One of the best things about the annual Southern Peanut Growers’ Conference — other than being held at the beach — is the opportunity to see folks I’ve known for most of my career.
It’s also an excellent opportunity to meet some new people and to assess crop prospects about midway through the growing season.
Last week I caught up with a bunch of folks I worked with more than 30 years ago, back in the Southeast. Lanier Jordan, a county Extension agent in south Georgia, reminded me of farmer interviews he helped set up for me back in 1980. Lanier is still working to help farmers make decisions to improve productivity.
And Gale Buchanan, former USDA chief scientist and an under secretary of agriculture, as well as dean and director emeritus at the University of Georgia College of Agricultural and Environmental Sciences, was an Auburn University weed specialist when I met him in the summer of 1978.
Buchanan, most likely, was one of the first sources I interviewed about peanuts for Farm Press. I met him on a weed control tour the second week of my employment. I worked with him many times afterward. Last week he was gracious enough to tell someone that I had never misquoted him. I’d like to believe he was right, but I wonder.
I ran into Ed and Bonnie White outside Fireflies restaurant — an absolute must if you’re ever in Panama City Beach, Fla. Bonnie recalled a visit I made to their Headland, Ala., farm more than 20 years ago and suggested I’d be welcome to come back sometime. I’d like that.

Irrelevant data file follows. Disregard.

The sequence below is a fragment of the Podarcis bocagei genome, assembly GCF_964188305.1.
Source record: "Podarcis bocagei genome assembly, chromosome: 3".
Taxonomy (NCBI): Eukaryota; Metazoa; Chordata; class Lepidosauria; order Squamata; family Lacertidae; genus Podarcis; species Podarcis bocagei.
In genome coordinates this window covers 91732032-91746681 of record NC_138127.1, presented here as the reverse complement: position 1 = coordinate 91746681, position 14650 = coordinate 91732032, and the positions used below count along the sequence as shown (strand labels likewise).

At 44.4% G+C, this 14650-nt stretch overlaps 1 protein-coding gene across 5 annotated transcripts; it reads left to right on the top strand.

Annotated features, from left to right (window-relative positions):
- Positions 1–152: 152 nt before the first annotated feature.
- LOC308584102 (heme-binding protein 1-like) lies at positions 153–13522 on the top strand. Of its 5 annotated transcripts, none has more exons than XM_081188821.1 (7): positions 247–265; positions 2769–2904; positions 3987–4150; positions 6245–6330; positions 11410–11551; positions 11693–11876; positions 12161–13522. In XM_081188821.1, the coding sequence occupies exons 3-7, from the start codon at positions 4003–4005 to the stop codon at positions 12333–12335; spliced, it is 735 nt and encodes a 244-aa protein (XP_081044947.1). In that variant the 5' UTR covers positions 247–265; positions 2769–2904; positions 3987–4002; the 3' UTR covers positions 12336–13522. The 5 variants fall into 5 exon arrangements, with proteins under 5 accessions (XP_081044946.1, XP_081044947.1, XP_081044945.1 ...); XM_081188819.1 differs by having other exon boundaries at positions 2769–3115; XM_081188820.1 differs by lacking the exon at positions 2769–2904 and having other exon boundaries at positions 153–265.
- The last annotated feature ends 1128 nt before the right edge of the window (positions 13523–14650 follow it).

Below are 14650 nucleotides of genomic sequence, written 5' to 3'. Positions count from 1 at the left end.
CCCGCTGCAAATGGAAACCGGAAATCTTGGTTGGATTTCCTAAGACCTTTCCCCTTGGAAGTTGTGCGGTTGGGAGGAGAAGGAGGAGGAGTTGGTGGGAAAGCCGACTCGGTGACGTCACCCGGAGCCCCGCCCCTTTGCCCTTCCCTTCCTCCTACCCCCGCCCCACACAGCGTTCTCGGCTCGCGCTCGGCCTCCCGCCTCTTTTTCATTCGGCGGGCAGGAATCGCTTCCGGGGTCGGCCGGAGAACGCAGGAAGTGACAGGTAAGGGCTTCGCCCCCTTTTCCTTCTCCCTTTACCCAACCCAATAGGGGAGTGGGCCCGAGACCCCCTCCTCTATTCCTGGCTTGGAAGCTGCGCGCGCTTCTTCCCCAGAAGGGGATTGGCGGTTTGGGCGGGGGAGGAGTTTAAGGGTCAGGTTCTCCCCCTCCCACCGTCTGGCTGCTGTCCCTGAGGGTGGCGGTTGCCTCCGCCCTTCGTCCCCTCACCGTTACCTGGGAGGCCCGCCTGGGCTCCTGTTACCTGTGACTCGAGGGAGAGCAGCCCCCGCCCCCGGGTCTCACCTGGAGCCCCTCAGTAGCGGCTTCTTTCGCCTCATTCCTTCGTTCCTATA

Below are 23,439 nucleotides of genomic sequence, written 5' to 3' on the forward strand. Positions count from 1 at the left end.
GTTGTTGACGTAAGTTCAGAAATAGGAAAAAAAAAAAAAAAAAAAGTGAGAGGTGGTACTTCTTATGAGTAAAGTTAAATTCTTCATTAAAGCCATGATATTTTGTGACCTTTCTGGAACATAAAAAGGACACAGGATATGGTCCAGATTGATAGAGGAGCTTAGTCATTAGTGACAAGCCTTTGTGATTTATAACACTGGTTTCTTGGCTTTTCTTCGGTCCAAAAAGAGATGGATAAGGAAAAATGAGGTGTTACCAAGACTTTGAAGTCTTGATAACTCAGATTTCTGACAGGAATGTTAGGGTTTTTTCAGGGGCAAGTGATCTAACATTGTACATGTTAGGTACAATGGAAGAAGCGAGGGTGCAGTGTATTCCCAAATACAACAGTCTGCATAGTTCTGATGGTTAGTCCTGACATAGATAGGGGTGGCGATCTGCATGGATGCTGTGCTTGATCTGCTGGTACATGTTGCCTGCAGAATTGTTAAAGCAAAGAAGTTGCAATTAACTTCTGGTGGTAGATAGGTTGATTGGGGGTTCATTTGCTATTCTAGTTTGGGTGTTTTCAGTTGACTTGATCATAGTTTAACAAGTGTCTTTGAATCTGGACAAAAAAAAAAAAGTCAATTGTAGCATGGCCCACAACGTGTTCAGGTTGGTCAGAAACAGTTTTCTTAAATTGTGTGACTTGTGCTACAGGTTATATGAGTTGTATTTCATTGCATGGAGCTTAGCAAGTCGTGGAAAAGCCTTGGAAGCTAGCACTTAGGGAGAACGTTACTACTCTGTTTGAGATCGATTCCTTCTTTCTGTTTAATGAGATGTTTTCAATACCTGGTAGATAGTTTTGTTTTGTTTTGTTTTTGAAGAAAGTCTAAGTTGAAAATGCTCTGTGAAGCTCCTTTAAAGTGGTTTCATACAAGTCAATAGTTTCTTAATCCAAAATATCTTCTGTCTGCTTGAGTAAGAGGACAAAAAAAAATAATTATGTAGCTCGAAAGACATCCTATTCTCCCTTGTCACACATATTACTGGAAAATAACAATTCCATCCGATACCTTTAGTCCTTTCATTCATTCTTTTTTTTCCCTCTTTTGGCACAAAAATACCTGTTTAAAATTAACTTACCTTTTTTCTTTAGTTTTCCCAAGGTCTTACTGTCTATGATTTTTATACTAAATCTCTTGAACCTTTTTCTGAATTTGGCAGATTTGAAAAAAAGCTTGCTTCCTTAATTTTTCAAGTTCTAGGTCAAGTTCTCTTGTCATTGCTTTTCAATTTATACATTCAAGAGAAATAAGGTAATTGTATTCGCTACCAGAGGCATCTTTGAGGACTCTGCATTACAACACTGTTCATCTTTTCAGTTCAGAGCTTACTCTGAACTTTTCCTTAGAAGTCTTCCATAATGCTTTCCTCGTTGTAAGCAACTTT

I check in with Tom Ingram, a Lee County, Ala., peanut and cotton farmer, every year at this meeting. Tom was the first farmer I ever interviewed about switching to no-till cotton production. That was back in 1984, and he still remembers the visit. I touched base with him many times when I worked in Georgia and Alabama. And he’s still growing no-till cotton — no-till peanuts, too.
I was also pleased to host Gayle and Joe D. White, Frederick, Okla., as the Southwest Farm Press Peanut Profitability winners for 2012. We had a nice dinner — at Fireflies. You have to try the she crab soup if you’re ever down that way.
Joe D. did a great job explaining the intricacies of producing peanuts in a drought as part of a grower panel at the awards breakfast the following morning.
The privilege of interviewing and writing about the Peanut Profitability winners is one of the highlights of my year. This one was no exception. I had a fun visit, got some good information about growing peanuts, got to pet a deer and hope that in 20 years or so they wouldn’t mind me coming back for a reunion. I’d like that, too.
Peanut industry experts explained that crop prospects across the Peanut Belt look promising as the season hits the midway point. Most areas could use another good rain or two, but folks say a bumper crop may be in the works.
Marketing activity is at a standstill as buyers watch crop progress and wait to see how many tons of peanuts come rolling in this fall. Expectations are that prices will drop a bit at harvest, but could rebound if the drought in the Midwest and much of the rest of the country persists and continues to push up corn and soybean prices. I hate to see any region suffer from drought but I do hope to see peanut prices stay profitable.
I also look forward to interviewing another worthy Peanut Profitability Award winner. If you grow peanuts, think about. We’ll have a fine time in Panama City Beach.